France was… Armand was a bit stiff in all the wrong places; he could use being stiff in the one he wasn’t.   He took himself far too seriously and would never have allowed someone to see _him_ barefoot.  I’d once wagered Olivia that Armand would, within five minutes of entering the Council meeting, straighten his cuffs and wipe non-existent dirt off his sleeves at least two times. I won.


Kalonice of Greece was a bit severe and formal but at least she smiled now and again. And Russia tended to be far too silent. I planned to badger her into speech during the Ball. Switzerland, and Scandinavia… a banker and a troll.


Hans of Austria or Hungary, or some odd combination of militant Germanic species was all right despite his unfortunate heritage.  He’d laughed quite nicely when I embarrassed Germany by kissing her cheek at the last Council meeting.  Ingrid hated me.  The feeling was entirely mutual.


The Prince of the low countries was worrisome. I think she was caballing with Rodrigo of Spain at the last meeting. I’d have had no objection to the balling, you understand, it was the first syllable that worried me, because if Rodrigo was plotting I was fairly certain my demise figured prominently in his planning.  He wanted Italy, preferably over my dead body.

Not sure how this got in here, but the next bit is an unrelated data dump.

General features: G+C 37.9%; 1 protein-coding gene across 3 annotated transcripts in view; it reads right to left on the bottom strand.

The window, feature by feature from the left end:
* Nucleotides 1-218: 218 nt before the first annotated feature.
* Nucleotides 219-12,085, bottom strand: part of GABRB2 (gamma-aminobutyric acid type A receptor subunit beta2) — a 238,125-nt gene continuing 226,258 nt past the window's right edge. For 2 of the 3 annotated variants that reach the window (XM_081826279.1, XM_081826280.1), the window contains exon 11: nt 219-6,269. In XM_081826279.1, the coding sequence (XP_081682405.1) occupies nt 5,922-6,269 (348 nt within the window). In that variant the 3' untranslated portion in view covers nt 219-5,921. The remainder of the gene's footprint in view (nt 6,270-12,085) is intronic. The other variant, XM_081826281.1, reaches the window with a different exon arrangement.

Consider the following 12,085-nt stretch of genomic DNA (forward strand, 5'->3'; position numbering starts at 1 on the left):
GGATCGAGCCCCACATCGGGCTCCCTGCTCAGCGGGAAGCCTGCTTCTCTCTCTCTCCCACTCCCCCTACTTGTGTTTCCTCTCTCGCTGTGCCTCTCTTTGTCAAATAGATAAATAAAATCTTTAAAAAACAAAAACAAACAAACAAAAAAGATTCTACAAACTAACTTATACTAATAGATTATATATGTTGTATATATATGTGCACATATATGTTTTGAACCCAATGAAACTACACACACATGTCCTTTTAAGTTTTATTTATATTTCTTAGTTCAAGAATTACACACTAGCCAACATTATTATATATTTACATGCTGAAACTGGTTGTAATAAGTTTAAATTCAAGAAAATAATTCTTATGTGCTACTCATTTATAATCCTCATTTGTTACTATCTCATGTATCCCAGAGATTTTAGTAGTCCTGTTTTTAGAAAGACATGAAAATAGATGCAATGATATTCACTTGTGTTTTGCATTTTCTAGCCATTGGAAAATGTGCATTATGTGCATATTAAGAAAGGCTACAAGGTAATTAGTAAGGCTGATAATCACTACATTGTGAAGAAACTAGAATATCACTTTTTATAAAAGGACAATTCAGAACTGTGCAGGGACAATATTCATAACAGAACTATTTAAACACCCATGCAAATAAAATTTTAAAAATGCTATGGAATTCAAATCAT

I’m unclear on how he’d come to hate me so much.  Perhaps it was just jealousy. Hardly my fault he looked like a prune.




I did not have much fear of Rodrigo attacking us on our journey. Part of the Council rules is that each Prince must guarantee the safety of his fellow Princes from the moment they enter his area of control. Well, at least when they were invited in. His head was forfeit otherwise.


Anton complained the entire way. How Ruffina manages to keep a cheerful disposition when he does that is beyond me.


But finally we arrived in whatever Spanish town it was this time. I suspect Rodrigo changes demesnes so often because the local peasants regularly run him out of town with stakes and crosses.


This time, however, he’d outdone himself. The place was a palace, and it glittered with gold and marble. His Court was dressed entirely in red. How quaint.  I immediately chose to dress simply just to irritate him.  No gold, no jewels. Besides, I look very handsome indeed in unrelieved black. I even wore shoes.


The visit was fairly uneventful. I was happy to see Claude de Monet there. He at least could be depended on for intelligent conversation.  And he was up to date on the latest controversies and gossip.  He needed a wife though. I wondered why some young woman hadn’t snagged him yet.


Ruffina was making a spectacle of herself, of course. She knew how to play a room like no other woman I’d ever seen. Although I did scowl when she laughed with Blaine. I suspected they were laughing at me.


The Vampire Ball itself was at least interesting. I did condescend to dress for it. Ruffina and I looked fabulous and we irritated the hell out of both Ingrid and Rodrigo. Anton shocked them. Mission accomplished.


As for the Council meeting itself, the least said the better.




I escaped the confines of the carriage and all my security and sycophants the moment my foot hit Italy again. I’d long planned to scout out the area around Lake Como for quite a few years and this was an opportunity to do so.  I sent Ruffina and Anton on to Florence, and I stayed on at Bellagio alone.  Vitorio scowled but I was adamant. I needed some time to myself. I needed to breathe fresh air, to hunt alone, to … to think.